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From Cocaine Addict & Alcoholic to 8 Years Sober: Here’s How I Did It

When I first got sober I made the decision based on a severe desperation to live life on different terms than I had been. I was tired of the habit loop I had created, which consisted of cocaine benders and binge drinking until sunrise every time I went out. I couldn’t bare the subsequent anxiety and panic attacks anymore.

Deep down, I had this strange knowing inside of me that there had to be a better way.

So many people ask me how I got sober. How did I do it? How did I quit drinking and using? While those are natural questions to help someone get started, I think the more important question to answer is not how to get sober, but how to stay sober.

Getting sober is one thing, but living a life of sobriety is another ball game. Getting sober really comes down to making a decision and being resolute about seeing it through. From there you must break the pattern and habit by being willing to do things differently.

Initially, this may mean getting yourself into a medical detox to help you come off your pick of poison. For others, this may be checking into rehab to have professionals help guide you through the process of getting clean. Another entry point may be by getting to a support group such as Alcoholics Anonymous or Narcotics Anonymous.

For me, I took a non-traditional route, which did not include rehab or meetings. Not that there’s anything wrong with either, they just were not part of my path.

Instead, I found my faith, started going to church and the gym and if you want the honest answer – issued a challenge to myself to go 30 days. To that, I had someone flat out tell me “there’s no way you’ll make it,” which only fueled my fire and desire to get healthy. I went 30 days, then 60, then 90 – and 8+ years later, the rest is history.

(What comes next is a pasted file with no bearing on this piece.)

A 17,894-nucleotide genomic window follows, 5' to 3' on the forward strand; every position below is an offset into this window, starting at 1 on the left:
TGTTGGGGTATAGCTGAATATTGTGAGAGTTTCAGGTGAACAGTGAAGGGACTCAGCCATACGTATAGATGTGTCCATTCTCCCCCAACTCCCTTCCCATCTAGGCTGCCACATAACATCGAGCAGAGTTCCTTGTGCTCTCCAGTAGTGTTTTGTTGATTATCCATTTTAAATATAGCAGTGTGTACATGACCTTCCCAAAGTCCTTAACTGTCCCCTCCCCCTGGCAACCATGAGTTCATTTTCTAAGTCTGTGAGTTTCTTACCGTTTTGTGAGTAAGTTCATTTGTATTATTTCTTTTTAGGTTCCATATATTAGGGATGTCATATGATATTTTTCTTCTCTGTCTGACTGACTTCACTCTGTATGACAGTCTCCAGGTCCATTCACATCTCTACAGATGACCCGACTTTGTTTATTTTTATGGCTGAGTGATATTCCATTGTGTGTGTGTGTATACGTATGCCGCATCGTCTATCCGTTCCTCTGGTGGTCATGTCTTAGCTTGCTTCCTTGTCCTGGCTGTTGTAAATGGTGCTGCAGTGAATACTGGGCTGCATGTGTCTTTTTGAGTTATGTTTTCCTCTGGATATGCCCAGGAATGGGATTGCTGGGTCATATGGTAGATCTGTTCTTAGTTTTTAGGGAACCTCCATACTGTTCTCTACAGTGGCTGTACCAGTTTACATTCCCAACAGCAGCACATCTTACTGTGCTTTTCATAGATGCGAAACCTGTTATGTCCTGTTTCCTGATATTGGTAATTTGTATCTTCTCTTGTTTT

I had no desire to go back to that life once I understood what life on the other side felt like.

Any way you enter into recovery is golden. There is no wrong way to get off the sauce as long as you make sure you understand how withdrawals work and when you may need medical attention. Getting yourself unraveled from addictive behaviors is truly the only goal in the beginning.

After you establish a life without alcohol and drugs, that’s when the deeper work begins. It’s important to define what works for you on your path and what you need to stay sober.

There are so many ways to stay the course, but there are some key areas that have helped me to navigate a sober life, which I believe have increased my chances for success and happiness.

Awareness

Becoming hyper aware of your thoughts, especially around drinking or using was a game changer for me. Understanding when the voice in my head was creating a craving or telling me reasons it would be a good idea to drink helped me to flip the script on it.